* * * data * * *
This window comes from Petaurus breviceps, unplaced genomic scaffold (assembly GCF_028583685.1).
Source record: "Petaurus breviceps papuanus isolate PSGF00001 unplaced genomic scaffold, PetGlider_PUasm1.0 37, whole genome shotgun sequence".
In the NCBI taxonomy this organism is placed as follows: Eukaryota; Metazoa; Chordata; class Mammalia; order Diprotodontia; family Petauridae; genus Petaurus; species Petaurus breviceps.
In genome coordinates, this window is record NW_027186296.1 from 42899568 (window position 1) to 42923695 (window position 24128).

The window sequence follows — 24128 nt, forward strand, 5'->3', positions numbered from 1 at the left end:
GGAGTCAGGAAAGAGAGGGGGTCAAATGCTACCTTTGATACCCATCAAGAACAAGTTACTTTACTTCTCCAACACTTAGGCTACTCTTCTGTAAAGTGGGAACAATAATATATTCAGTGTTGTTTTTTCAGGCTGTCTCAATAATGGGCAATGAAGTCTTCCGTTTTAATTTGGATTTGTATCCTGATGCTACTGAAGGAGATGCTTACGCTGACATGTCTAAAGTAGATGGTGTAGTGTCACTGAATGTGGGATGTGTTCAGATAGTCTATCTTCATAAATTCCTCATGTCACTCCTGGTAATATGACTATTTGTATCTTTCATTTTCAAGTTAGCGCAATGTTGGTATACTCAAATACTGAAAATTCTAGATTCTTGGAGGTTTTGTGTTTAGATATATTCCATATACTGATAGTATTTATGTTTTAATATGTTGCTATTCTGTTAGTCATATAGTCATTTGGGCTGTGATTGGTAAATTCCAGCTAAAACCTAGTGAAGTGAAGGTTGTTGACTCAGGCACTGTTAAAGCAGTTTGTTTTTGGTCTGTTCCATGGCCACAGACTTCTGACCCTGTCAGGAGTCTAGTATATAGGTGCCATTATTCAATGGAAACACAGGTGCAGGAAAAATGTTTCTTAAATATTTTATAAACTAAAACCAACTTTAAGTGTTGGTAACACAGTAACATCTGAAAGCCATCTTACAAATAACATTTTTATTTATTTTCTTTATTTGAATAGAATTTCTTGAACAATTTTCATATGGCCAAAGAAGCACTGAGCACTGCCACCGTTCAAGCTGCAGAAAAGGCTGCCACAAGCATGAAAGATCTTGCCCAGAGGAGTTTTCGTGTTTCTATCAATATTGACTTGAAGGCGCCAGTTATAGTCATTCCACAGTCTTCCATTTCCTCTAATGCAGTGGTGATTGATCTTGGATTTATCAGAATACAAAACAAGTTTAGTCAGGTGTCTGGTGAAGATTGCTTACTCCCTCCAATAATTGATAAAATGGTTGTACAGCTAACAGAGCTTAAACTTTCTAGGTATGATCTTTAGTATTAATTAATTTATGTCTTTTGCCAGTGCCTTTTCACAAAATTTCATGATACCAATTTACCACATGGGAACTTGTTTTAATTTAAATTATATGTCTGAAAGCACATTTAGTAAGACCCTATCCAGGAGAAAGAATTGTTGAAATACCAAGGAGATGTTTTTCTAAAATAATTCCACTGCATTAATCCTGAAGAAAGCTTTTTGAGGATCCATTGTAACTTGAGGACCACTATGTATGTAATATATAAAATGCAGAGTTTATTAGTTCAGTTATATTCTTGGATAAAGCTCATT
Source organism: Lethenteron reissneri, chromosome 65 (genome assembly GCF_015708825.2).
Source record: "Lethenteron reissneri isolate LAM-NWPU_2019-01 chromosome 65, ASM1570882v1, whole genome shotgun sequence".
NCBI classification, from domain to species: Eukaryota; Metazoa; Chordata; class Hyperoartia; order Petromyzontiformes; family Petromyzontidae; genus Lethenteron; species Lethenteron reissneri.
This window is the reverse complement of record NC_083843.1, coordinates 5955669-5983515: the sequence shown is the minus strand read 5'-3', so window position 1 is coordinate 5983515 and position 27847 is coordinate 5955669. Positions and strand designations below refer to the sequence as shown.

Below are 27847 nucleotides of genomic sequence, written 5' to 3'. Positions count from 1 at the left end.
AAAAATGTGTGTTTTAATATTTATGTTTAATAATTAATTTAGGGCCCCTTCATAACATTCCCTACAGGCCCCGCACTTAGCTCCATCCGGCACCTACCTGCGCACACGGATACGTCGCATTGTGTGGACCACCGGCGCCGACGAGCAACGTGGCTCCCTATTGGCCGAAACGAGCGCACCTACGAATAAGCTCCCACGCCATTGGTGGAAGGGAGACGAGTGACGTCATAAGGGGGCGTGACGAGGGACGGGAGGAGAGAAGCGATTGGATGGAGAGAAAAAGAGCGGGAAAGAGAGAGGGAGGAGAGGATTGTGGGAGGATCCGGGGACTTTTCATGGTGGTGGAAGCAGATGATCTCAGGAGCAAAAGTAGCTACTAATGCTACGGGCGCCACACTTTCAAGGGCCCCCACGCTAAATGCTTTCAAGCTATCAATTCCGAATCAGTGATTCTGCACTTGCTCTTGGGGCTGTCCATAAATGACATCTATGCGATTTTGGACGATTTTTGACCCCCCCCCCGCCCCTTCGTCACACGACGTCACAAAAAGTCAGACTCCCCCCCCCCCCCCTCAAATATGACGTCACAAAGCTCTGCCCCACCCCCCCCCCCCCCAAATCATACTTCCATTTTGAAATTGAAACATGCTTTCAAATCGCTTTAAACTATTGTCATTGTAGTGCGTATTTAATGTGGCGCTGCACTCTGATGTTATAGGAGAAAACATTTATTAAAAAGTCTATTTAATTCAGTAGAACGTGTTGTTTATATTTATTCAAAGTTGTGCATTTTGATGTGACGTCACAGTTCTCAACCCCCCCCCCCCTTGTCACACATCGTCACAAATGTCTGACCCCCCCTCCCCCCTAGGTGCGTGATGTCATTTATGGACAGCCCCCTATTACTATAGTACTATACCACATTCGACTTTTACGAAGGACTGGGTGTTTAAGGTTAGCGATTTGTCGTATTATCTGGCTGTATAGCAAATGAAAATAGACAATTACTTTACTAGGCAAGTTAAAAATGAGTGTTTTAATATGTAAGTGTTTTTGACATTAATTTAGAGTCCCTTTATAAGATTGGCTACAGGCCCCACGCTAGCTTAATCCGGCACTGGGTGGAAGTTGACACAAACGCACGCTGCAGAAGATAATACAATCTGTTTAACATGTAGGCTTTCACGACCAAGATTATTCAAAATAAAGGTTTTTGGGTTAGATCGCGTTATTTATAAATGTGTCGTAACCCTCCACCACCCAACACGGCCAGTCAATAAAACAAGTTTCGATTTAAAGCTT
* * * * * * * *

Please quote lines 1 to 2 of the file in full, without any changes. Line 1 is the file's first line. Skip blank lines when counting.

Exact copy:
This window comes from Petaurus breviceps, unplaced genomic scaffold (assembly GCF_028583685.1).
Source record: "Petaurus breviceps papuanus isolate PSGF00001 unplaced genomic scaffold, PetGlider_PUasm1.0 37, whole genome shotgun sequence".